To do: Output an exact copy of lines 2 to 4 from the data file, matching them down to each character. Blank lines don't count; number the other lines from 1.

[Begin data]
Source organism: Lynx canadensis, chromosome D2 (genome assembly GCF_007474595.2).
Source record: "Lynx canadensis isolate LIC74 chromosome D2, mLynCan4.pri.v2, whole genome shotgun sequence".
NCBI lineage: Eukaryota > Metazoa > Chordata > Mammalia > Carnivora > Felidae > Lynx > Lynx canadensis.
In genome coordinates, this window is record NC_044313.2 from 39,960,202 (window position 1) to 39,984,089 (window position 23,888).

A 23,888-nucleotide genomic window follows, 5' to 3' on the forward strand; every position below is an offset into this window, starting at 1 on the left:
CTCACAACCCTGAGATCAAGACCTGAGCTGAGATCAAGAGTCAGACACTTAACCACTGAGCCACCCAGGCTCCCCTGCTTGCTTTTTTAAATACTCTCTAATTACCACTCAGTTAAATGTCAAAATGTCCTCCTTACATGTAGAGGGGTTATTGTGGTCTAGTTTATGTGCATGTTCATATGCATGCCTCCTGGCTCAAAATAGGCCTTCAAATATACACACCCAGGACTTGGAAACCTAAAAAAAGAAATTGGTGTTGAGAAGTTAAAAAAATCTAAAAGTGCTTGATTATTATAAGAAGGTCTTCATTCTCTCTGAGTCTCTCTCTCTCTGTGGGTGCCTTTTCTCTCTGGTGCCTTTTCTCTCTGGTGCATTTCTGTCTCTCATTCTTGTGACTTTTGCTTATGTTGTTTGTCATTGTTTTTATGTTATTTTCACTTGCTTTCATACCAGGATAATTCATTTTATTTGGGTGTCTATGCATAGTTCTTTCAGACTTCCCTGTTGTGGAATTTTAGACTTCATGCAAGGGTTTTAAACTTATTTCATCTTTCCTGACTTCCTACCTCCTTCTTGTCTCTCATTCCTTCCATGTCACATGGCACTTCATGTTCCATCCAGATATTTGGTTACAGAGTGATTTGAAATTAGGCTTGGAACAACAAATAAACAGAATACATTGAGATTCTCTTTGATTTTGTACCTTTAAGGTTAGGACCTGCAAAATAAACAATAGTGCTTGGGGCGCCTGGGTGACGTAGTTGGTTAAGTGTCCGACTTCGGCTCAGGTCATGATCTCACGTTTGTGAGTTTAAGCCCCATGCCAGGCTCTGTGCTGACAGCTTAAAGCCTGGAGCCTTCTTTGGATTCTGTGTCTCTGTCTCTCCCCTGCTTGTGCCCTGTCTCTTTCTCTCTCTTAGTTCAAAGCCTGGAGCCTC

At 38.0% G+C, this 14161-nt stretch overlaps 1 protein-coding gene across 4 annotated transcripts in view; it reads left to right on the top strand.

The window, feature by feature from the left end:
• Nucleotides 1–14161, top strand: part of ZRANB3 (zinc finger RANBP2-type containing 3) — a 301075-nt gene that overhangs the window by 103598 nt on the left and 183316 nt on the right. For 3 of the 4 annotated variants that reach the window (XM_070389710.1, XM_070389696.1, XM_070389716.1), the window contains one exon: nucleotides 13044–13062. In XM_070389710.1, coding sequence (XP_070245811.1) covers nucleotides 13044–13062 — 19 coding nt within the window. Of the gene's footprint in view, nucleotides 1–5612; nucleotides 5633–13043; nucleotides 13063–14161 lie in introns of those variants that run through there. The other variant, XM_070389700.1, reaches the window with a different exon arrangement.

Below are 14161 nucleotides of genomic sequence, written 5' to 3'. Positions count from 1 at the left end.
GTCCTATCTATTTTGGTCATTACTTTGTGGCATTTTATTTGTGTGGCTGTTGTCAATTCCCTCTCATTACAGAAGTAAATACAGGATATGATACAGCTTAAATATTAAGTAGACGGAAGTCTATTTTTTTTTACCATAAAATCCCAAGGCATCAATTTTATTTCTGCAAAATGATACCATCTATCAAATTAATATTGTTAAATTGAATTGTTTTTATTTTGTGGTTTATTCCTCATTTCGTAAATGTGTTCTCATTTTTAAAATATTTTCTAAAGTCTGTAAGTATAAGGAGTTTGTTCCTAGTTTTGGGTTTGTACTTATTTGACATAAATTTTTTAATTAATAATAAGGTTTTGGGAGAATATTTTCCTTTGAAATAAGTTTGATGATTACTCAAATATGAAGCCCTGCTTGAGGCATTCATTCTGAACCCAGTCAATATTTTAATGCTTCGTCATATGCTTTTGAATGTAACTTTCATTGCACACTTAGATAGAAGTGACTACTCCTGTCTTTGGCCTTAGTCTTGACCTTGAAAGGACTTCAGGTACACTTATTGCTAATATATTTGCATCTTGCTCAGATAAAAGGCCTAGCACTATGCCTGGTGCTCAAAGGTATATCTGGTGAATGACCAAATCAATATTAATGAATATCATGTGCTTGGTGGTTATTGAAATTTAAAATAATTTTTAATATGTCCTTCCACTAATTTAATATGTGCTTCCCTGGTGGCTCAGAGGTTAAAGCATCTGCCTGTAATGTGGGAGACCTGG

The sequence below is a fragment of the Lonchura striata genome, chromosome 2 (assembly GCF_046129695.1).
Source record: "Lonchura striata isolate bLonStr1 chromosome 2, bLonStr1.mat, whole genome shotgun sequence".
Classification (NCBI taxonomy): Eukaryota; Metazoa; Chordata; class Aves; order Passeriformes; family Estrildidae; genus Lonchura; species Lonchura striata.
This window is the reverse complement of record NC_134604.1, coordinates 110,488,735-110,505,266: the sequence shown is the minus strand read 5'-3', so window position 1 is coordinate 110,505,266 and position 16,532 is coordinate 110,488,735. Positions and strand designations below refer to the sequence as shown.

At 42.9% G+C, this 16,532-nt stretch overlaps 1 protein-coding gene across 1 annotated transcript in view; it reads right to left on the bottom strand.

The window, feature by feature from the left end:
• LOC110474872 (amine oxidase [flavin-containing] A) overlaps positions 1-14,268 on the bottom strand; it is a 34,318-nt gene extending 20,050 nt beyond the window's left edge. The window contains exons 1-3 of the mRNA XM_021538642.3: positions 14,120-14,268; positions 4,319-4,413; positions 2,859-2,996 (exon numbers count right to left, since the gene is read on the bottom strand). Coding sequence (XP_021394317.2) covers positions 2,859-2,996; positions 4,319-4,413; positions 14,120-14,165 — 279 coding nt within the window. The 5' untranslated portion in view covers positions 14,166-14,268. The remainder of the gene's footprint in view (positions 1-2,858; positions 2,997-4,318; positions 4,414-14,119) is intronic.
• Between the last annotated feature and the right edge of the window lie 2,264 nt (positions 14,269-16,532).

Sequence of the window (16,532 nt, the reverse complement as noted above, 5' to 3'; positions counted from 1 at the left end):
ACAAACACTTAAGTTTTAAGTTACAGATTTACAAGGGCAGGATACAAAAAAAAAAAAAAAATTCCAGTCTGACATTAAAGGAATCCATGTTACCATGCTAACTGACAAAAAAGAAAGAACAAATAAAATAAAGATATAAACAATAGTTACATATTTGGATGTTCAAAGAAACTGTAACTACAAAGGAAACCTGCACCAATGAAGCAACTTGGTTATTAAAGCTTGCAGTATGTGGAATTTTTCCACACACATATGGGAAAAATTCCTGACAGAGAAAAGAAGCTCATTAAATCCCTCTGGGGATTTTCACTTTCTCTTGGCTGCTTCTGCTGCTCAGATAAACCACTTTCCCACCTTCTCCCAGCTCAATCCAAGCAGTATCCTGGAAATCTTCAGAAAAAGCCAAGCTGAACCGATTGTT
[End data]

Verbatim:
Source record: "Lynx canadensis isolate LIC74 chromosome D2, mLynCan4.pri.v2, whole genome shotgun sequence".
NCBI lineage: Eukaryota > Metazoa > Chordata > Mammalia > Carnivora > Felidae > Lynx > Lynx canadensis.
In genome coordinates, this window is record NC_044313.2 from 39,960,202 (window position 1) to 39,984,089 (window position 23,888).